Annual Contemplation

This month is when my year starts again, even though it has felt like I have lived many years since January.  But here in the month of June, my birth is celebrated by those closest to me.  And it puts me in a deeply contemplative mood.

Looking Back

This last year was almost evenly divided between growth and stepping back.  Last summer, we did a lot of travel as a family.  We went to a wedding, visited family, and toured New York City.  All things that are more difficult to do this summer.  Last fall, I joined a mom group, a second book club, and found socialization opportunities for my son.  By the end of the year, I had a small village of people who loved on my family and encouraged me as a mom. 

Then, everything seemed to fall apart.  While the very beginning of this year promised a continued growth of that village, COVID-19 spread all over the world and this country bringing uncertainty and stopping pretty much everything.  So, after a few weeks of adjustment, I had new goals to focus on, primarily keeping my son engaged without leaving our house.

And in just the last few weeks, protests of police brutality and all of the conversations around racism and privilege have been brought to the forefront.  Every discussion over breakfast or dinner between Michael and me have been about the things our city and our country are going through, and the action steps we plan to take.

One of my personal goals is to teach my son and make him aware of what is going on at his level.  He’s only two so our conversations are more focused on the beauty in every person and the value that everyone inherently has.  But I know as he grows, we will have more in depth conversations about privileges we have and the honest history of our country.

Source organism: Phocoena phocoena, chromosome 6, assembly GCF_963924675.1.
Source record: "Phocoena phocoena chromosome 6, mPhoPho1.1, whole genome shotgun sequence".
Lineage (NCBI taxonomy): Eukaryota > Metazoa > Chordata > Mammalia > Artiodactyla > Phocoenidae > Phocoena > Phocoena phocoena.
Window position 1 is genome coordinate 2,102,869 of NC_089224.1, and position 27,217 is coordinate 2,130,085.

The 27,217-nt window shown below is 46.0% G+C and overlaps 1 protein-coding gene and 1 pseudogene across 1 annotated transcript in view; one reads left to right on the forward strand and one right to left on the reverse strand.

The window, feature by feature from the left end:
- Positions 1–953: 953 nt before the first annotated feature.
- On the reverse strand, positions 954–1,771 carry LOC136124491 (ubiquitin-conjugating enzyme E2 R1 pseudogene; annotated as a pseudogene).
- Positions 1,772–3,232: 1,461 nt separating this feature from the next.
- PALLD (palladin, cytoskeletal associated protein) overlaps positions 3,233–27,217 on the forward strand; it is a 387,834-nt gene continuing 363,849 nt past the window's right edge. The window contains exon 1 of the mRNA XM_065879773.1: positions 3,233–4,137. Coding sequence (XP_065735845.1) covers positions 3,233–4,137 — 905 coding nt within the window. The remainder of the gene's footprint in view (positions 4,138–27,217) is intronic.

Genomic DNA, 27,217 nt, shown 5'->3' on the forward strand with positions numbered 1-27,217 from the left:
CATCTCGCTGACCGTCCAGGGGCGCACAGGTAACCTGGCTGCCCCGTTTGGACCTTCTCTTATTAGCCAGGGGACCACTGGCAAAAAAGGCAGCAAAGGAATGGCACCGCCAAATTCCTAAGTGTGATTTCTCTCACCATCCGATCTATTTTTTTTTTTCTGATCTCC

Looking Forward

It is kind of odd this year.  Usually, I make my birthday a sort of New Year’s Day with its own goals and plans.  And while I have been making some plans this month (particularly in the blogging and writing categories), I don’t’ actually know much about what will happen in the next year.  COVID-19 is still spreading through our community.  Dallas has experienced higher rates of hospitalization and ER visits connected with this virus. 

Plus, this is an election year.  I do plan to research at an even deeper level what is on my ballot, not just the president choices, but everyone up for a place in local, state, and national positions.  But I don’t know what that outcome will be.

So, that makes it difficult to make specific plans.  I do know that I want to continue focusing on the things I’m passionate about while balancing self-care and the needs of my family.  I want to embrace slowing down and taking moments to reflect as well as to look ahead, making thoughtful decisions without worrying about pleasing other people.  Ultimately, I want to do things that honor God and encourage others around me to follow in the footsteps of Jesus.

I am thankful for the last year and its many, many lessons.  I sort of hope that next year will be a little lighter on the challenges. But whatever may come, this last year has taught me even more that I can lean on God and my family. Life is hard, but we can definitely do hard things. And I look forward to the adventures that are ahead.